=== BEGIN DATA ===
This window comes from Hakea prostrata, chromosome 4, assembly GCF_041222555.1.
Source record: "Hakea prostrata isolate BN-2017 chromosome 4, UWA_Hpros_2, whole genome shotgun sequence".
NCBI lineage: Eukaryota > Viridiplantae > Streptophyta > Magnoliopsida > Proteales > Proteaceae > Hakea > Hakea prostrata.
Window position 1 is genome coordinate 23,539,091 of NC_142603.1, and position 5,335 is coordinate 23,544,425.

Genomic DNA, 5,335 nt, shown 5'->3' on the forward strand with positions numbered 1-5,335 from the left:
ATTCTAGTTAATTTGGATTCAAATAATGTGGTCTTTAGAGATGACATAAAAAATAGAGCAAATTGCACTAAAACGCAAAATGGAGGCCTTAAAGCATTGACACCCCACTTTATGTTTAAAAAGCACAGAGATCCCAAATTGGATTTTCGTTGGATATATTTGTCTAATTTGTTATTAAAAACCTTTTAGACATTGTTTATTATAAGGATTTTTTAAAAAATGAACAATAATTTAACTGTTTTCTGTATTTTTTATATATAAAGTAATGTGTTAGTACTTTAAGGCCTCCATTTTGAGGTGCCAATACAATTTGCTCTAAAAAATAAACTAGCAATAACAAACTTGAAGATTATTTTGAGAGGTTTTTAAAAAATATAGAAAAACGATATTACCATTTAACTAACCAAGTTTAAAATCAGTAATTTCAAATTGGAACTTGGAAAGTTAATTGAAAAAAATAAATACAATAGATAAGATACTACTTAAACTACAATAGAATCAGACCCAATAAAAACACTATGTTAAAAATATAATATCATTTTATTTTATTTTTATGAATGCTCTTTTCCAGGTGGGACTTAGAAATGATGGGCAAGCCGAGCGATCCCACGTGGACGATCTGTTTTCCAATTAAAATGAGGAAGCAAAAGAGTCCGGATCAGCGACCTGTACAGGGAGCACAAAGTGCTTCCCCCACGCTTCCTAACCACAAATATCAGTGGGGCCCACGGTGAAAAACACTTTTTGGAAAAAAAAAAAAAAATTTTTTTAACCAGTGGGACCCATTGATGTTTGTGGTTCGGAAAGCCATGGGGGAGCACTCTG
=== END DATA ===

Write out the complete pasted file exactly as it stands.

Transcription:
This window comes from Hakea prostrata, chromosome 4, assembly GCF_041222555.1.
Source record: "Hakea prostrata isolate BN-2017 chromosome 4, UWA_Hpros_2, whole genome shotgun sequence".
NCBI lineage: Eukaryota > Viridiplantae > Streptophyta > Magnoliopsida > Proteales > Proteaceae > Hakea > Hakea prostrata.
Window position 1 is genome coordinate 23,539,091 of NC_142603.1, and position 5,335 is coordinate 23,544,425.

Genomic DNA, 5,335 nt, shown 5'->3' on the forward strand with positions numbered 1-5,335 from the left:
ATTCTAGTTAATTTGGATTCAAATAATGTGGTCTTTAGAGATGACATAAAAAATAGAGCAAATTGCACTAAAACGCAAAATGGAGGCCTTAAAGCATTGACACCCCACTTTATGTTTAAAAAGCACAGAGATCCCAAATTGGATTTTCGTTGGATATATTTGTCTAATTTGTTATTAAAAACCTTTTAGACATTGTTTATTATAAGGATTTTTTAAAAAATGAACAATAATTTAACTGTTTTCTGTATTTTTTATATATAAAGTAATGTGTTAGTACTTTAAGGCCTCCATTTTGAGGTGCCAATACAATTTGCTCTAAAAAATAAACTAGCAATAACAAACTTGAAGATTATTTTGAGAGGTTTTTAAAAAATATAGAAAAACGATATTACCATTTAACTAACCAAGTTTAAAATCAGTAATTTCAAATTGGAACTTGGAAAGTTAATTGAAAAAAATAAATACAATAGATAAGATACTACTTAAACTACAATAGAATCAGACCCAATAAAAACACTATGTTAAAAATATAATATCATTTTATTTTATTTTTATGAATGCTCTTTTCCAGGTGGGACTTAGAAATGATGGGCAAGCCGAGCGATCCCACGTGGACGATCTGTTTTCCAATTAAAATGAGGAAGCAAAAGAGTCCGGATCAGCGACCTGTACAGGGAGCACAAAGTGCTTCCCCCACGCTTCCTAACCACAAATATCAGTGGGGCCCACGGTGAAAAACACTTTTTGGAAAAAAAAAAAAAAATTTTTTTAACCAGTGGGACCCATTGATGTTTGTGGTTCGGAAAGCCATGGGGGAGCACTCTG